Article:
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Shabazz Palaces
Robed In Rareness Arusa Qureshi , October 24th, 2023 07:22

With a host of new collaborators, Shabazz Palaces’s sound is pushed and pulled in multiple directions at once, without once neglecting the interplanetary funk mutant hip hop sound they have always excelled in, finds Arusa Qureshi

There’s a celestial quality to everything Ishmael Butler touches. As one third of Grammy-winning 90s trio Digable Planets, he can be credited for contributing to the evolution of alternative hip-hop and its associated subgenres. But in this century, the vocalist and producer has continued to push the envelope in terms of style and generic conventions as part of Shabazz Palaces, repositioning what hip-hop can and should be to allow for more experimentation, as well as the merging of disparate ideas.

Robed In Rareness is the first new Shabazz Palaces material since 2020’s The Don Of Diamond Dreams, and once again Butler has proven himself a constantly shifting adventurer, responding to an ever-changing landscape of trends and innovations in music, without losing an ounce of his roots in interplanetary funk and Afrofuturism.

The seven-song collection is a thesis on taking risks, with Butler inviting in a host of collaborators, all offering something different and, in some cases, a step away from the characteristic Shabazz Palaces sound. But when drenched in the cosmic musicality of that Shabazz sound, Butler shows that there is strength in numbers and in being able to amplify the skills of fellow collaborators. Seattle rappers Royce The Choice and Porter Ray, for example, both feature in ways that showcase their individual rap styles while also underlining the tangential and avant-garde soundscapes that Shabazz Palaces have always worked within.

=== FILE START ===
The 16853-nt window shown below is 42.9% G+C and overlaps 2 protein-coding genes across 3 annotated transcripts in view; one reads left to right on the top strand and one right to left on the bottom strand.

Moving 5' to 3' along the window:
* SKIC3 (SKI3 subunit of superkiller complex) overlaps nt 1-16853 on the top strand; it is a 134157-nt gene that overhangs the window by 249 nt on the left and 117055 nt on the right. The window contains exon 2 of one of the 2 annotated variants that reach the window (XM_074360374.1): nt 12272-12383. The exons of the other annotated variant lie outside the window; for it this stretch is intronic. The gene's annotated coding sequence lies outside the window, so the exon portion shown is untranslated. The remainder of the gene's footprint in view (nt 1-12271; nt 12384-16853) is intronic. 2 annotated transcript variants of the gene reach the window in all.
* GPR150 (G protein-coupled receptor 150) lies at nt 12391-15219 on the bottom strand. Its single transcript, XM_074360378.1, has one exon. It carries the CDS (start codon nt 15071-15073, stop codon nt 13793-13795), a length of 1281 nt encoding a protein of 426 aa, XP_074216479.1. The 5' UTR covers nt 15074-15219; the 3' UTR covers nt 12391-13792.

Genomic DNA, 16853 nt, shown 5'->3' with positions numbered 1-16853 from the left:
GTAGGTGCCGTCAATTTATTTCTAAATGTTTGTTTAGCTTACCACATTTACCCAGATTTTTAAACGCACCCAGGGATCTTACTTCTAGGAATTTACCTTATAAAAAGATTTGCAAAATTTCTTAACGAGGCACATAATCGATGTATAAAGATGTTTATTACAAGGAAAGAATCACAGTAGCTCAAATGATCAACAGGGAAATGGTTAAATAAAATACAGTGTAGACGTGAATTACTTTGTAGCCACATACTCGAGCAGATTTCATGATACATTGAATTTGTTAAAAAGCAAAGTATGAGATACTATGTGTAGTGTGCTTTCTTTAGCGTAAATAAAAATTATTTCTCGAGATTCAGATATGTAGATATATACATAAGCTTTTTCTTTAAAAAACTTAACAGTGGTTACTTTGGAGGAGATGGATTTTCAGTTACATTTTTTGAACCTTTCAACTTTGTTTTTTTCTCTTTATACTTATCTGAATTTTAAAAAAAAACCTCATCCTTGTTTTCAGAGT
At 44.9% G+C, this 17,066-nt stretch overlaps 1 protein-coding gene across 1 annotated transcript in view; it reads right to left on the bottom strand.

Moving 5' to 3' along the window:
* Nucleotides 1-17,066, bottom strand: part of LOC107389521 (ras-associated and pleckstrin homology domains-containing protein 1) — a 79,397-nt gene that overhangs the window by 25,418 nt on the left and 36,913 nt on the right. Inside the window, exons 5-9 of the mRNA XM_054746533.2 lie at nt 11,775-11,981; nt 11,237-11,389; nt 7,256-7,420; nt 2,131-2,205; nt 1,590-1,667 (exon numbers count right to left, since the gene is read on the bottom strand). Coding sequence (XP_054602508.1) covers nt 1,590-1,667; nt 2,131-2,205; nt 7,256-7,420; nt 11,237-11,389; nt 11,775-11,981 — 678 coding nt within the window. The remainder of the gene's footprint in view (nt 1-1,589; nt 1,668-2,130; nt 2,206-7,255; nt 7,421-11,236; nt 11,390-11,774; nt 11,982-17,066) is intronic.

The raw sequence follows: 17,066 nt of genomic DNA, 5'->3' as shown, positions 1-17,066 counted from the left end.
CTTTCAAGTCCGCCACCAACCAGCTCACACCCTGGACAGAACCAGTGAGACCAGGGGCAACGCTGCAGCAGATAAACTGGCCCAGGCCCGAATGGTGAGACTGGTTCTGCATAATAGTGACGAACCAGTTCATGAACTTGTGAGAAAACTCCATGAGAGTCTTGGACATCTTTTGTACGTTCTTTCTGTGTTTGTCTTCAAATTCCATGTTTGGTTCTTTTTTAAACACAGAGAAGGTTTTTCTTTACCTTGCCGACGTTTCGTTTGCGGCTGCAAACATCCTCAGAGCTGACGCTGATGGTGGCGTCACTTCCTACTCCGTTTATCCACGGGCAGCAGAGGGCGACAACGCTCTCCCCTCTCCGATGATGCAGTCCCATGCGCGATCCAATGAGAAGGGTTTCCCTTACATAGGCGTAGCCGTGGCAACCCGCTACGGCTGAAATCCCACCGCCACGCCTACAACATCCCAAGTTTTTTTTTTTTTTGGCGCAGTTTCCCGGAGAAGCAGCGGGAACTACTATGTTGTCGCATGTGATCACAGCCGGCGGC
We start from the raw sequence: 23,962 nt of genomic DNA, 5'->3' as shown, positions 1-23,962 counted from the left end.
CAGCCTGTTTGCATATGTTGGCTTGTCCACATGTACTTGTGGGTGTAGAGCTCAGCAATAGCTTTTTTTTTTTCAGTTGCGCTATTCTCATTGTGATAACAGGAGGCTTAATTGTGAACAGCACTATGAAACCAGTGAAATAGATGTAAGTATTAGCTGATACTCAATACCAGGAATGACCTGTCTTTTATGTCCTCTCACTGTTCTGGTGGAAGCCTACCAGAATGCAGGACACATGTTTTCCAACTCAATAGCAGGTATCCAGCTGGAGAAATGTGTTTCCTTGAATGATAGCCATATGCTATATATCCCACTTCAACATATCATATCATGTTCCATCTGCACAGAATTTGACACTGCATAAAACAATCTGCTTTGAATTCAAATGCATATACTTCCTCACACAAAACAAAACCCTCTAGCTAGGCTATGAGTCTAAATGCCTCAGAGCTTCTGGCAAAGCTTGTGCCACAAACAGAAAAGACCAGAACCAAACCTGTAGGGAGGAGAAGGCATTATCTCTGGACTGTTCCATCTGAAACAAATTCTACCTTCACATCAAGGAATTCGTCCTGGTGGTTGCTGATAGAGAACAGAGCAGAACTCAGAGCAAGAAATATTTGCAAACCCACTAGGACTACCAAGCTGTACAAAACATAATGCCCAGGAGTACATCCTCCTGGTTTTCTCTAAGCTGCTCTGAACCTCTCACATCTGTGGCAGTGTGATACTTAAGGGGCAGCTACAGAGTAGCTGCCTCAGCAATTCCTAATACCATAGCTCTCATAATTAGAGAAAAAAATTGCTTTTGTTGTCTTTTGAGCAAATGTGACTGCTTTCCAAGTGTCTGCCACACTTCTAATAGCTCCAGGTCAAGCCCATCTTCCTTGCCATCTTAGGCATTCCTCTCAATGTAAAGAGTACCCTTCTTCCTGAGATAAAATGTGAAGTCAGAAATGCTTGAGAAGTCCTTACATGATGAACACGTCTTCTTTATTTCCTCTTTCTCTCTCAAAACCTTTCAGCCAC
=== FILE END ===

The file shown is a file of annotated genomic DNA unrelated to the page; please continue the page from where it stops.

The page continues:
The former appears on opening track ‘Binoculars’, going back-to-back with Butler’s effect-treated vocals to create a feeling of weightlessness, as if the pair are floating casually and carefree in the void. Butler’s lyrics echo this sentiment: “All I wanna do is see the girls get a chance / All I wanna do is see the bros gettin’ bands / All I wanna do is feel free in my mind / All I wanna do is grab hold of my time”. The Porter Ray track ‘P Kicking G’, meanwhile, is minimal in its beats and fluttering synth line, but there is something so interesting in how the playful and fairly run-of-the-mill lyrics (“Shake it like that, like that, like that, like that…”) don’t necessarily match the futuristic, electronic backdrop, which is reminiscent of the soundtrack to a sci-fi epic.

Butler’s twin Lavarr the Starr and his son, emo-rap dynamo Lil Tracy are both included in Robed In Rareness, too; Lavarr on the mellow, 80s synth pop sounding ‘Cinnamon Bun’ and Tracy on album highlight ‘Woke Up In A Dream’. The latter in particular shows Butler’s openness to welcoming in varying styles and his trust in the process of collaboration. In this case, Tracy’s understated rapping and the track’s reverb-laden cavernous space amalgamate to illustrate the titular dreamscape.

Final track ‘Hustle Crossers’ closes the collection in a way that is sonically quintessential Shabazz. It’s fitting that it’s the only track without a guest feature but its spacey, laidback vibe and gentle instrumentation point to what Butler does best – creating ambiguous, cinematic and compelling sound worlds that skirt the boundaries of contemporary hip-hop without diminishing any central detail in the process.